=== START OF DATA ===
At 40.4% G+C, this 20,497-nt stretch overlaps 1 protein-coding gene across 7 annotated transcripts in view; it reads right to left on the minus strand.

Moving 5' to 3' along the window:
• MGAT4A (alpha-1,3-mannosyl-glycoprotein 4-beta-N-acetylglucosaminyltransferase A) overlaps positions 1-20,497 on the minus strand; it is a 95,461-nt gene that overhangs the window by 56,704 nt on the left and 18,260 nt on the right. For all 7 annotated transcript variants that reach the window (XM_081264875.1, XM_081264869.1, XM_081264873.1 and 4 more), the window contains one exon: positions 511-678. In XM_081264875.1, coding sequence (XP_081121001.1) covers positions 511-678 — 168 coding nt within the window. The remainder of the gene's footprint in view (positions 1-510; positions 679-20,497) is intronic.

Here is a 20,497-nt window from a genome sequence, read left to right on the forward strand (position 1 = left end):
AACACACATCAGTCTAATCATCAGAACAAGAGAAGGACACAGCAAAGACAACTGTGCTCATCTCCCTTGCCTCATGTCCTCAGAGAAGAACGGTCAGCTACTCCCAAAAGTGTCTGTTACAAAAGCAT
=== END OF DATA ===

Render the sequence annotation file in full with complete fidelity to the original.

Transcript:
At 40.4% G+C, this 20,497-nt stretch overlaps 1 protein-coding gene across 7 annotated transcripts in view; it reads right to left on the minus strand.

Moving 5' to 3' along the window:
• MGAT4A (alpha-1,3-mannosyl-glycoprotein 4-beta-N-acetylglucosaminyltransferase A) overlaps positions 1-20,497 on the minus strand; it is a 95,461-nt gene that overhangs the window by 56,704 nt on the left and 18,260 nt on the right. For all 7 annotated transcript variants that reach the window (XM_081264875.1, XM_081264869.1, XM_081264873.1 and 4 more), the window contains one exon: positions 511-678. In XM_081264875.1, coding sequence (XP_081121001.1) covers positions 511-678 — 168 coding nt within the window. The remainder of the gene's footprint in view (positions 1-510; positions 679-20,497) is intronic.

Here is a 20,497-nt window from a genome sequence, read left to right on the forward strand (position 1 = left end):
AACACACATCAGTCTAATCATCAGAACAAGAGAAGGACACAGCAAAGACAACTGTGCTCATCTCCCTTGCCTCATGTCCTCAGAGAAGAACGGTCAGCTACTCCCAAAAGTGTCTGTTACAAAAGCAT